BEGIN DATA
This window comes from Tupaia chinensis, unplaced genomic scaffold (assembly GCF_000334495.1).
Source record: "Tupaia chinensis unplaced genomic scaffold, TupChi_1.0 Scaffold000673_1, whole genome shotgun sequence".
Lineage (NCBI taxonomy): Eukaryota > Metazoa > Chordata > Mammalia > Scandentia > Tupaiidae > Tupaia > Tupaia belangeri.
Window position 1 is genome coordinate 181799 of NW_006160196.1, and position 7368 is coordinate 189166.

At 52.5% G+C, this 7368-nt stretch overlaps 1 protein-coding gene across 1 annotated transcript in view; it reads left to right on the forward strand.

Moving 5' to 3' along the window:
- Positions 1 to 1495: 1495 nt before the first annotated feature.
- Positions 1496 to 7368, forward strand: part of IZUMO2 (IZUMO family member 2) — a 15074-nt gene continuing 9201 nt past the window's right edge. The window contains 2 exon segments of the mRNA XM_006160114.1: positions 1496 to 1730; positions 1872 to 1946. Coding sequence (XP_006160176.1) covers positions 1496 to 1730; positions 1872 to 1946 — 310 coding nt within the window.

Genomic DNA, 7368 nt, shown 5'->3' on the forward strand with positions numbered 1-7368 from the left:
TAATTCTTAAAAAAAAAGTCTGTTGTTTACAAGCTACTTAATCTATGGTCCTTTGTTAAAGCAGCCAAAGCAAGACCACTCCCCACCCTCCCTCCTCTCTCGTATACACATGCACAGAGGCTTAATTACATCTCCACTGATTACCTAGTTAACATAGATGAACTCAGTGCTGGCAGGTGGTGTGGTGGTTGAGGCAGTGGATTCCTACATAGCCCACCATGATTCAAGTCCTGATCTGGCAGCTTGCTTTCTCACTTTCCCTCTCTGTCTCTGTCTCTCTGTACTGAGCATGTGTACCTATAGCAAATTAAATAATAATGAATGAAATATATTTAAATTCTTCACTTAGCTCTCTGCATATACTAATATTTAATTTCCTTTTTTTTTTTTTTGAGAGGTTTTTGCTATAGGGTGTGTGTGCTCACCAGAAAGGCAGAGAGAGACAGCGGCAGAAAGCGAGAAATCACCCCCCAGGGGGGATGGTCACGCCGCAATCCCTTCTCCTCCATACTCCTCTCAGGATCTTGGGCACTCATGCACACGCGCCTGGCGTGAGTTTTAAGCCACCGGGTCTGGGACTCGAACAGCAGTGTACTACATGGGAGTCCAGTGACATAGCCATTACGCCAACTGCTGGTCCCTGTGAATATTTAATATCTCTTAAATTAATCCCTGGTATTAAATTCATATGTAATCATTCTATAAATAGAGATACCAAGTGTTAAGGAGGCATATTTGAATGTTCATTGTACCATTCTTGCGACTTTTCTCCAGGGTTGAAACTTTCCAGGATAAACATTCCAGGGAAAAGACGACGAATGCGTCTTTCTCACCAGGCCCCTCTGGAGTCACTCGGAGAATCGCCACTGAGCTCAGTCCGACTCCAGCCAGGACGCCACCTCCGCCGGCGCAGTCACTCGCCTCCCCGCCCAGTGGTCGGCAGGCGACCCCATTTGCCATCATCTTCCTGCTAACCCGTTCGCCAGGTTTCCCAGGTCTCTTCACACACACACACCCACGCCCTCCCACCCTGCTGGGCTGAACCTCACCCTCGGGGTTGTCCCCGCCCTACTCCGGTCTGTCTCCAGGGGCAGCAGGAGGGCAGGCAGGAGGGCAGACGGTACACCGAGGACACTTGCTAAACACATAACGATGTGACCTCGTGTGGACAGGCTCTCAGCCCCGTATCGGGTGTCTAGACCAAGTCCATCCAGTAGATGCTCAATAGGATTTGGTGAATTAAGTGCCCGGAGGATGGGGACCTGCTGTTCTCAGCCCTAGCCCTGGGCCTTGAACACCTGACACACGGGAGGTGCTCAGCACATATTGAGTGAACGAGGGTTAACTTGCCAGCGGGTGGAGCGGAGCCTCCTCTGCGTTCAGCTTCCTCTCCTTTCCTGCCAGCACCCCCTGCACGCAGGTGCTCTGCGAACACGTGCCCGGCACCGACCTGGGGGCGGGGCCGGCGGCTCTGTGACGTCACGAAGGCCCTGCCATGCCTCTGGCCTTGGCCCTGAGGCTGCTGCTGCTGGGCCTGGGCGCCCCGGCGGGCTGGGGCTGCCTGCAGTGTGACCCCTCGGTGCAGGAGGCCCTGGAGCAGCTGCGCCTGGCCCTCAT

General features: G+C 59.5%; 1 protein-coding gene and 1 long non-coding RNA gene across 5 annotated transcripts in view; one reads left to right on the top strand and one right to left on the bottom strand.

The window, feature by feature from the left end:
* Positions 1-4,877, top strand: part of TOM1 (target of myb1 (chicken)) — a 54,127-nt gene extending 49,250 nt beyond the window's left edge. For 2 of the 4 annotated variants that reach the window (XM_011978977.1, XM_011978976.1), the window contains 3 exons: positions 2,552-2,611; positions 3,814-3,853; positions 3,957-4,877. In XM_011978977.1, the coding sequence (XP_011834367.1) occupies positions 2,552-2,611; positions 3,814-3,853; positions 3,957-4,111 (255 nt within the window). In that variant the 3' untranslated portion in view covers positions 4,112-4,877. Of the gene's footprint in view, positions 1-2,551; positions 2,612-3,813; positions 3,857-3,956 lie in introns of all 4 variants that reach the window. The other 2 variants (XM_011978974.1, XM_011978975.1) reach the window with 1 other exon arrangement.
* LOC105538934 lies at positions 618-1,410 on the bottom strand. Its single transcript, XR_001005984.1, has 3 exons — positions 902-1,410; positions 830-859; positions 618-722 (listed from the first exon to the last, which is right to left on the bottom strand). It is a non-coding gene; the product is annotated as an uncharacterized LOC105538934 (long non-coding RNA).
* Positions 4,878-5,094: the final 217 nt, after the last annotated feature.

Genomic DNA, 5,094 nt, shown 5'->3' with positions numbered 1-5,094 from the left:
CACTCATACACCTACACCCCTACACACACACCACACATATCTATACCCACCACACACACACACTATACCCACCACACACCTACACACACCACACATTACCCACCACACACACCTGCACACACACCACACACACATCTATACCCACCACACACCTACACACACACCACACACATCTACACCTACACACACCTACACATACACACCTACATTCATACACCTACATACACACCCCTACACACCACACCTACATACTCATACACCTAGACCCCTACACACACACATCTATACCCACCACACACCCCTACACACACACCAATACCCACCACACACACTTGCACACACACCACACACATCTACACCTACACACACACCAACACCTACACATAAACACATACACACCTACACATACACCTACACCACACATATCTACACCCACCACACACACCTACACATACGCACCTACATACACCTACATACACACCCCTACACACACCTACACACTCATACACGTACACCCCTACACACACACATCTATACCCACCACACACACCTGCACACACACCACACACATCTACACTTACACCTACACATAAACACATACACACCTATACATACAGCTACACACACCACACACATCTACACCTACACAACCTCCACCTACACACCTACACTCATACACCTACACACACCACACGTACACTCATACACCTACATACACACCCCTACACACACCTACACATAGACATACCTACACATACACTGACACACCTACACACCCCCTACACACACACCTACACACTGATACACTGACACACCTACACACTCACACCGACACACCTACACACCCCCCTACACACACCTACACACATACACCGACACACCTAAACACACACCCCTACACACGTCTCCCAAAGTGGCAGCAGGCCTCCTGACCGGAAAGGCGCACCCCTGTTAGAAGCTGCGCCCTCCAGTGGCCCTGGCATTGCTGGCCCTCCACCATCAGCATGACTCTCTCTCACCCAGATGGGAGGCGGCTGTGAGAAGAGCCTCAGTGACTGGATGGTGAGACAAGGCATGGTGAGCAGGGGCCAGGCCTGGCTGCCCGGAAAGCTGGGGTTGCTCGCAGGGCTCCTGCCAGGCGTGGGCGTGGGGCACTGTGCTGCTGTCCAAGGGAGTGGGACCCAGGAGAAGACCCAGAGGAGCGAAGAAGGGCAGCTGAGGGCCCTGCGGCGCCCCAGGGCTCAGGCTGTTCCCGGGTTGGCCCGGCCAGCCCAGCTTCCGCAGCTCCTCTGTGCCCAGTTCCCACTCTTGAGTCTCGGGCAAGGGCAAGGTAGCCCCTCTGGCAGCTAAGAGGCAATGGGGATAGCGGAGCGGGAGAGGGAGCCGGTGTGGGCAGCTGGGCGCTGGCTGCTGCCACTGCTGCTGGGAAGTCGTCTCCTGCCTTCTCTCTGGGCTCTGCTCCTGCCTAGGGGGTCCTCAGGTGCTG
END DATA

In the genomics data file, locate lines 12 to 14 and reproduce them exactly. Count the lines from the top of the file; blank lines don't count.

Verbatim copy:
The window, feature by feature from the left end:
* Positions 1-4,877, top strand: part of TOM1 (target of myb1 (chicken)) — a 54,127-nt gene extending 49,250 nt beyond the window's left edge. For 2 of the 4 annotated variants that reach the window (XM_011978977.1, XM_011978976.1), the window contains 3 exons: positions 2,552-2,611; positions 3,814-3,853; positions 3,957-4,877. In XM_011978977.1, the coding sequence (XP_011834367.1) occupies positions 2,552-2,611; positions 3,814-3,853; positions 3,957-4,111 (255 nt within the window). In that variant the 3' untranslated portion in view covers positions 4,112-4,877. Of the gene's footprint in view, positions 1-2,551; positions 2,612-3,813; positions 3,857-3,956 lie in introns of all 4 variants that reach the window. The other 2 variants (XM_011978974.1, XM_011978975.1) reach the window with 1 other exon arrangement.
* LOC105538934 lies at positions 618-1,410 on the bottom strand. Its single transcript, XR_001005984.1, has 3 exons — positions 902-1,410; positions 830-859; positions 618-722 (listed from the first exon to the last, which is right to left on the bottom strand). It is a non-coding gene; the product is annotated as an uncharacterized LOC105538934 (long non-coding RNA).